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Proving disability is no barrier to jury service at Portsmouth Crown Court

Posted by: , Posted on: - Categories: Court and tribunal reform, Crime, General

For most people, coming to court is an unfamiliar, even daunting, experience whether they’re a witness, defendant, juror or a family member supporting someone else. Every day, it’s our teams’ jobs to welcome people to our court buildings – helping them find their hearing, answering questions and making sure they feel safe and supported.

So we were particularly proud to receive excellent feedback from a juror about the support and welcome they received at Portsmouth Crown Court – not least because, as a blind person, we wanted to make sure we’d done everything possible to make their experience positive and productive.

Excellent feedback from a juror

While we can’t identify the juror for legal reasons, we wanted to share some of their words:

I would like to let you know…how professional you all were, how welcoming you and the team were, and how inclusive the whole experience was for me.

Asking me the right questions early in the process, and allowing me to put the responses down to share with the judge ahead of times, made me feel that my issues were being taken incredibly seriously, were not insurmountable, and that I could still play an active role in my duty to society in participating in our judicial system.

We’re incredibly proud of this feedback and how it reflects on our staff – we have such a great team. It warms my heart because we have a lot of people doing what can be a very challenging job. Those individuals in OCS and HMCTS have gone the extra mile and embody both our organisations’ customer service culture.

Working together to create an inclusive approach

The first thing we did was to understand how this individual would experience the court – what the challenges were, and how we could help to overcome them. To do this, the team met them and talked through what might be required of a juror. They were able to flag up anything that might need specific support or a work-around. We also talked to the judge and Crown Prosecution Service (CPS) to assess what cases would be suitable.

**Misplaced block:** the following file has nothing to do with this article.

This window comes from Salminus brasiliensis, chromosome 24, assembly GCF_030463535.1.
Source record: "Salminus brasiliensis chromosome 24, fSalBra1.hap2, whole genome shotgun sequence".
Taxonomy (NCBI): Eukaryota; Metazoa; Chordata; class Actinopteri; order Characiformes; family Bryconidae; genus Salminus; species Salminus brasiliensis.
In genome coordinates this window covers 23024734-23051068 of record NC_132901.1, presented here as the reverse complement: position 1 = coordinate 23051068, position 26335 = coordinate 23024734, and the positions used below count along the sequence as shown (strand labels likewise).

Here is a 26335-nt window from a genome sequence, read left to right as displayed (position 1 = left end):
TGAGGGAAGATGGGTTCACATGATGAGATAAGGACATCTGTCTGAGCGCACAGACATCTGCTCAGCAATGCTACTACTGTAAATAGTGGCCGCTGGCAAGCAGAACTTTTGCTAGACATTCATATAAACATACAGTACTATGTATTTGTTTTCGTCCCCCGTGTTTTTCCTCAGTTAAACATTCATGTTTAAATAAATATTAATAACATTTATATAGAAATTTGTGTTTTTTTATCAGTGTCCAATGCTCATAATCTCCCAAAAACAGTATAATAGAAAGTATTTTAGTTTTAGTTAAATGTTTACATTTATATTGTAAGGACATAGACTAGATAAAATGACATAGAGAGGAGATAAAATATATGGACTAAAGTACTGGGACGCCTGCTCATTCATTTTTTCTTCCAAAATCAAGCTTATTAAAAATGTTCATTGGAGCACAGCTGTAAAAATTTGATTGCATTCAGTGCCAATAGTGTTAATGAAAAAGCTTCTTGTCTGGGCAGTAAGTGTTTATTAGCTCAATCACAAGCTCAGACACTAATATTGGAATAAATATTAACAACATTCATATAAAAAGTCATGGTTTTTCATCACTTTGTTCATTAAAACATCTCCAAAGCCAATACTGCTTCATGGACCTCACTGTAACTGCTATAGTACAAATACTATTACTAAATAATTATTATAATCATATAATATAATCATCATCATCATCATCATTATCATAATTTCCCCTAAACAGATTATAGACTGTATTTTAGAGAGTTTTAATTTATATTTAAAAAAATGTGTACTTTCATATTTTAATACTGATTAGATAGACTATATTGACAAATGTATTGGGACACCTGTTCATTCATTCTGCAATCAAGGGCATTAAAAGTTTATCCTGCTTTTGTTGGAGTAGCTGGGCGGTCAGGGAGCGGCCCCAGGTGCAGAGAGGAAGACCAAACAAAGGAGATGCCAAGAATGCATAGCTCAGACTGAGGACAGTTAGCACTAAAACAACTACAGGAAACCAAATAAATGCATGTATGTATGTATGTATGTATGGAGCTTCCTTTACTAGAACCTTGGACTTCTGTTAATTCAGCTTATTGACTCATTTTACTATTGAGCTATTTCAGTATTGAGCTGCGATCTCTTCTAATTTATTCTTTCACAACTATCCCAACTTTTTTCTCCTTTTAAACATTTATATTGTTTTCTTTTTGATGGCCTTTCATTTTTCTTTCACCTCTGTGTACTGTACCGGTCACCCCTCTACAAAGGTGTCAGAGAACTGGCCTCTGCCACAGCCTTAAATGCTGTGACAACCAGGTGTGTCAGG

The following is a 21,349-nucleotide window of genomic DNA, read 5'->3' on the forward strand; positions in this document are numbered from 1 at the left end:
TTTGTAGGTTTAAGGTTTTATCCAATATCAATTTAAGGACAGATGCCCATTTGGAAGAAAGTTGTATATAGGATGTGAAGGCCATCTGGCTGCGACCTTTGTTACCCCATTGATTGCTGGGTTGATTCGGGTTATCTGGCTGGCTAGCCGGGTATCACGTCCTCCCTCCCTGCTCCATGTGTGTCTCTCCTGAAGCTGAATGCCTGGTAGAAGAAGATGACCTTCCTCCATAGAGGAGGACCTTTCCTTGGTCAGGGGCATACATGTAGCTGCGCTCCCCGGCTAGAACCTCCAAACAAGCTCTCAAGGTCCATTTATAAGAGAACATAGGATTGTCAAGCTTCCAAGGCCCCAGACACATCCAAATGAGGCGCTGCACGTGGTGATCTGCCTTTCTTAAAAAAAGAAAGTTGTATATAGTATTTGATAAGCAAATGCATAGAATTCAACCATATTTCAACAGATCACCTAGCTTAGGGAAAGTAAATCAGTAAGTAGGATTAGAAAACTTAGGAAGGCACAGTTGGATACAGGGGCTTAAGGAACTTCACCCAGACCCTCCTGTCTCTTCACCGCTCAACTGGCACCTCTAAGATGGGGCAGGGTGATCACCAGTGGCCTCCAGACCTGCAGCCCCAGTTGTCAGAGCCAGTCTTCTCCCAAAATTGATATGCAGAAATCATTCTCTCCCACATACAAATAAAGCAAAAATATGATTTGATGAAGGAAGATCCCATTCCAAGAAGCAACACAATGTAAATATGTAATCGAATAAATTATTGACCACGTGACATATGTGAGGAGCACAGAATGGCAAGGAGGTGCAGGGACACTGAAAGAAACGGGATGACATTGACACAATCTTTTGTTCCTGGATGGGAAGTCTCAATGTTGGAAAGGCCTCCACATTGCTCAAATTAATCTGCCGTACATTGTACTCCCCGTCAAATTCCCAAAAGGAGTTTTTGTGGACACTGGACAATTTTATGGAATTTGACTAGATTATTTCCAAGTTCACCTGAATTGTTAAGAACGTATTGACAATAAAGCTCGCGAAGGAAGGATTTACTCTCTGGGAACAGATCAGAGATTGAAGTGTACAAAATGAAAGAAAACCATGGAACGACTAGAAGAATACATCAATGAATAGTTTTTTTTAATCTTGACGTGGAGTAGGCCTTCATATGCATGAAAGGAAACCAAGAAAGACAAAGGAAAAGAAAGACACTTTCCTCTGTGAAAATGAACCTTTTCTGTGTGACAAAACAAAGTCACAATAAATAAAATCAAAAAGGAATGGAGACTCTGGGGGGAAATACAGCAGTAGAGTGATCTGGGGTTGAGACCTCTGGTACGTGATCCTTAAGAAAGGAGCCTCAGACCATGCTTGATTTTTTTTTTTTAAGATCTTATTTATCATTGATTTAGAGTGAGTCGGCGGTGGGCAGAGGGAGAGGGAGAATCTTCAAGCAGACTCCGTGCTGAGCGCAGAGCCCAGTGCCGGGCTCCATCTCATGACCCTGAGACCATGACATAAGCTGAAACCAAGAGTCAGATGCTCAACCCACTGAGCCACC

We arranged a guided tour of the building so that they would be familiar with the layout and facilities. They said that this; “made my first day as a juror so much less daunting than it could have been, with my having a sense of familiarity with the location, yourself and your team, and in navigating to the right place.”

We also made arrangements in case the individual brought their guide dog or needed to use a laptop with functions such as a narration tool that can read out written documents aloud.

On the day the juror arrived in court, our Security team helped them navigate through the metal detection barriers and security checks before talking them through obstacles and turns on their way to the courtroom.

Once in the courtroom, the Judge, Ushers and Clerks gave clear descriptions of events and evidence, guiding the juror between courtrooms and the jury room and showing them where to get refreshments.

Of course, we make every effort to ensure every juror feels safe, confident and clear on their role.  It’s just that in this case, we needed to work together with the juror to think a bit differently. But it was also about getting the balance right. It can be easy to be condescending or make someone feel singled out and we wanted them to feel included and confident.

Helping everyone take on their civic duty

Everyone has a role to play in the justice system. It’s important that we’re inclusive, support jurors and give them confidence when they’re in court. This individual was committed to taking on their civil duty and we were happy to help them achieve this.

For us, it’s these words from the juror that show how important this effort was: ‘I can only praise the team you have at Portsmouth Crown Court, from the initial welcome from security at reception, all the way through to my release from service, your staff were truly excellent.’

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